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Scand J Immunol. 1999 Apr;49(4):391-4.

Splenic marginal metallophilic macrophages and marginal zone macrophages are the major interferon-alpha/beta producers in mice upon intravenous challenge with herpes simplex virus.

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1
Department of Veterinary Microbiology, Swedish University of Agricultural Sciences, Uppsala.

Abstract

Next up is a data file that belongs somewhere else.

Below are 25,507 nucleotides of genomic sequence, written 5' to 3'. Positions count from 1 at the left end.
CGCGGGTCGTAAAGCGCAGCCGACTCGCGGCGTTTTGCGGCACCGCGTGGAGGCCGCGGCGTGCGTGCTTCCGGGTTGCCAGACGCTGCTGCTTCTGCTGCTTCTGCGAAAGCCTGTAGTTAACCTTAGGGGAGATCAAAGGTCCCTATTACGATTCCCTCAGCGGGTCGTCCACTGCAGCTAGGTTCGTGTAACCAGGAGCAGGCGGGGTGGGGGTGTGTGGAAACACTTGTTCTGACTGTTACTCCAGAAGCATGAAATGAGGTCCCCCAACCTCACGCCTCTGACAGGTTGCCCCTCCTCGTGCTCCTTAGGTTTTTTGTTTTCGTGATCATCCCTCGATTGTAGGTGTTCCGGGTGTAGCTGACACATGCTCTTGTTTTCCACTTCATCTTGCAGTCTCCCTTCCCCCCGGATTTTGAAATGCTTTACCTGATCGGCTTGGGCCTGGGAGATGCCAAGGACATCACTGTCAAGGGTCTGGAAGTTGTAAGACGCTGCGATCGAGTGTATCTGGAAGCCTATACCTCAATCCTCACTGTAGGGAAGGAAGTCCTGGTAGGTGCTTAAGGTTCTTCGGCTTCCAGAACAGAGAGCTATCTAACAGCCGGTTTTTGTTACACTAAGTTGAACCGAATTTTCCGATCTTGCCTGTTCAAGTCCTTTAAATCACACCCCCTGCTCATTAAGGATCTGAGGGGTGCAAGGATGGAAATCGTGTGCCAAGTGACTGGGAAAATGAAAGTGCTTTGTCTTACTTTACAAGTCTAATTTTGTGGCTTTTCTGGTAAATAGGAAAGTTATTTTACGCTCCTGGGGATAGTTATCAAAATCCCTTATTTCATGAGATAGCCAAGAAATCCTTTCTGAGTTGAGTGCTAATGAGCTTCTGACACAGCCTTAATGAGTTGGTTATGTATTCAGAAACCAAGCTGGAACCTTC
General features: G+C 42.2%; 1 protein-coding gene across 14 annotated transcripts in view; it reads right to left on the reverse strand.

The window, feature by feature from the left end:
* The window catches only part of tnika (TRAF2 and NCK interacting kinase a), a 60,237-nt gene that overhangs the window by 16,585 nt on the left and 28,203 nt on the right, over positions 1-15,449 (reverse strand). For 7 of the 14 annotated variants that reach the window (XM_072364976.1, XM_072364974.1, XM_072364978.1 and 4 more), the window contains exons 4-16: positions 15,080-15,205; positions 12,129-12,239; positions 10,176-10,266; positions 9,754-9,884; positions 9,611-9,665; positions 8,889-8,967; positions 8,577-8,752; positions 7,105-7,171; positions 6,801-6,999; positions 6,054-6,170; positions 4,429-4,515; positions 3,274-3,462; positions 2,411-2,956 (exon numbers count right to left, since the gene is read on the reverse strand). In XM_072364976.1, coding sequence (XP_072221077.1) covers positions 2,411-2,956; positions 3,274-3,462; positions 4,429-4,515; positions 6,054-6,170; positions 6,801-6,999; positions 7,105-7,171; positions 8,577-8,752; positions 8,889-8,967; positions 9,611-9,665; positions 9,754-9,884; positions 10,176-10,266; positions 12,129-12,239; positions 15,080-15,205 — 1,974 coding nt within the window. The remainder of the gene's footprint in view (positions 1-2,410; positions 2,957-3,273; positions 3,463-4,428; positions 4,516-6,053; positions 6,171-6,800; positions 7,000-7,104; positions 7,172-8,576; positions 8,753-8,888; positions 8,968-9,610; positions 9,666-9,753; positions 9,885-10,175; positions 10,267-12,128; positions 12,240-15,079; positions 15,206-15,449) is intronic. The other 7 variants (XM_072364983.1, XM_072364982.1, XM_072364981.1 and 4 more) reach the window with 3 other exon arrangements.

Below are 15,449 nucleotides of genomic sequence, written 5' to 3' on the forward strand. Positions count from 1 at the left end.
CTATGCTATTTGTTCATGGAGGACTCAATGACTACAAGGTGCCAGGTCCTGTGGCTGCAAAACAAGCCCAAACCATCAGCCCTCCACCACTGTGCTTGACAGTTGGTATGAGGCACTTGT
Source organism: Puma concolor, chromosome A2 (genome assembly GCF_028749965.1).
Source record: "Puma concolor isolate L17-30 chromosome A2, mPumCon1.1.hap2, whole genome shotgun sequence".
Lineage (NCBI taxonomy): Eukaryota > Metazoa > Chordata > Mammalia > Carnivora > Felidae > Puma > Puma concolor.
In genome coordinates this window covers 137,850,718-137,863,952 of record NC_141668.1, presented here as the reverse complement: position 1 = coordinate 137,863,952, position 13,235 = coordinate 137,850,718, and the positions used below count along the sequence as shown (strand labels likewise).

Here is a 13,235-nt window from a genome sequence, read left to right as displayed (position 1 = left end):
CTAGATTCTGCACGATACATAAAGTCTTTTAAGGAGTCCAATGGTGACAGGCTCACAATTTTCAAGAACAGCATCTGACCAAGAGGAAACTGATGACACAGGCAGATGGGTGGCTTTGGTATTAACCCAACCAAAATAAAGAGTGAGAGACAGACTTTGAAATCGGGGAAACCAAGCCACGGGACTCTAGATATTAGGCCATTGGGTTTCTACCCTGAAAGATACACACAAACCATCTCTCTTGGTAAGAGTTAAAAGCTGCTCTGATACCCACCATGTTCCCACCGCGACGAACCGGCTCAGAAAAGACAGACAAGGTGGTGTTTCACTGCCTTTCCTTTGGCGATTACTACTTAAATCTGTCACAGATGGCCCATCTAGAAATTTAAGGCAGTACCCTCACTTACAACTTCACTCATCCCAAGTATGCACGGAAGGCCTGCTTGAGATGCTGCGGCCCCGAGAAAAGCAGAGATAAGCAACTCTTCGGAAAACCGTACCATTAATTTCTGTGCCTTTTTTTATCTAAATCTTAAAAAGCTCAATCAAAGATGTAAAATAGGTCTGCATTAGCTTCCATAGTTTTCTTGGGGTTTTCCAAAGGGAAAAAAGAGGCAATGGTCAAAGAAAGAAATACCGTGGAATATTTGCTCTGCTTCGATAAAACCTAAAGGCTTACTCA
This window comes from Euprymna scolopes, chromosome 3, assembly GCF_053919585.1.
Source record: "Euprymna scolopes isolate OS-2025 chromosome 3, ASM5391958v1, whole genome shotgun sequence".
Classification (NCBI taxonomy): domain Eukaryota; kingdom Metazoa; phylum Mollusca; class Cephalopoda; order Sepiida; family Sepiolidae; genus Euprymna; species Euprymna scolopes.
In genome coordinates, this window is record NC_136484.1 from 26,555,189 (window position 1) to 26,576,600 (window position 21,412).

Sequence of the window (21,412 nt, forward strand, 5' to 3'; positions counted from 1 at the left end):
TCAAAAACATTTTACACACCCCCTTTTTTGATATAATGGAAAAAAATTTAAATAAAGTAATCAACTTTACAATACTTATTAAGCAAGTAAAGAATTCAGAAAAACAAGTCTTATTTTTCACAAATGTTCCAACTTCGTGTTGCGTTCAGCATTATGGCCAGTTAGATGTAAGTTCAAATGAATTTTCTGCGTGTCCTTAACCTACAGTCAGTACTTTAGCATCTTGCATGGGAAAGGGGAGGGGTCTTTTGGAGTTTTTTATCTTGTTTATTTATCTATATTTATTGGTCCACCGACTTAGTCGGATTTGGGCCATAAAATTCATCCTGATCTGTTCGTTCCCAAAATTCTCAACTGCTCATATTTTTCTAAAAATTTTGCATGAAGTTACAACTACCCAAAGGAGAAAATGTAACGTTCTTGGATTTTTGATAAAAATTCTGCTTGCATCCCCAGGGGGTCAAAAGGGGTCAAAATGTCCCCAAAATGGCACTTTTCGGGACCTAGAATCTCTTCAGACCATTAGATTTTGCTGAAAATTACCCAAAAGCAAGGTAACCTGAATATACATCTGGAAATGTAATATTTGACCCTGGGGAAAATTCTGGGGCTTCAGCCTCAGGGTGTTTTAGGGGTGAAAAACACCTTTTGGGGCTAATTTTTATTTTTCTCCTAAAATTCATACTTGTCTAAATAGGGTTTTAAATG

The interferon (IFN)-alpha/beta-producing cells (IPCs) are localized predominantly in the spleen, in particular in the marginal zones (MZ), in C57BL/6 mice injected intravenously (i.v.) with UV-inactivated herpes simplex virus (HSV). We defined the phenotype of these murine IPCs using simultaneous immunohistochemical labelling of intracellular IFN-alpha/beta and various surface antigens. We found that the IPCs in the MZ are not dendritic cells because they did not express major histocompatibility complex (MHC) class II and CD11c molecules. Furthermore, they did not express antigenic markers typical for T cells, B cells or red pulp macrophages. In contrast, the majority of IPCs were stained by the anti-sialoadhesin monoclonal antibody (MoAb) SER-4, which is specific for marginal metallophilic macrophages. In addition, a minor part of the IPCs with a more outward localization in the MZ were stained by a MoAb specific for MZ macrophages. We conclude that the massive IFN-alpha/beta production in the MZ of the spleen upon in vivo stimulation by HSV is mainly exerted by marginal metallophilic macrophages and to a lesser extent by MZ macrophages.

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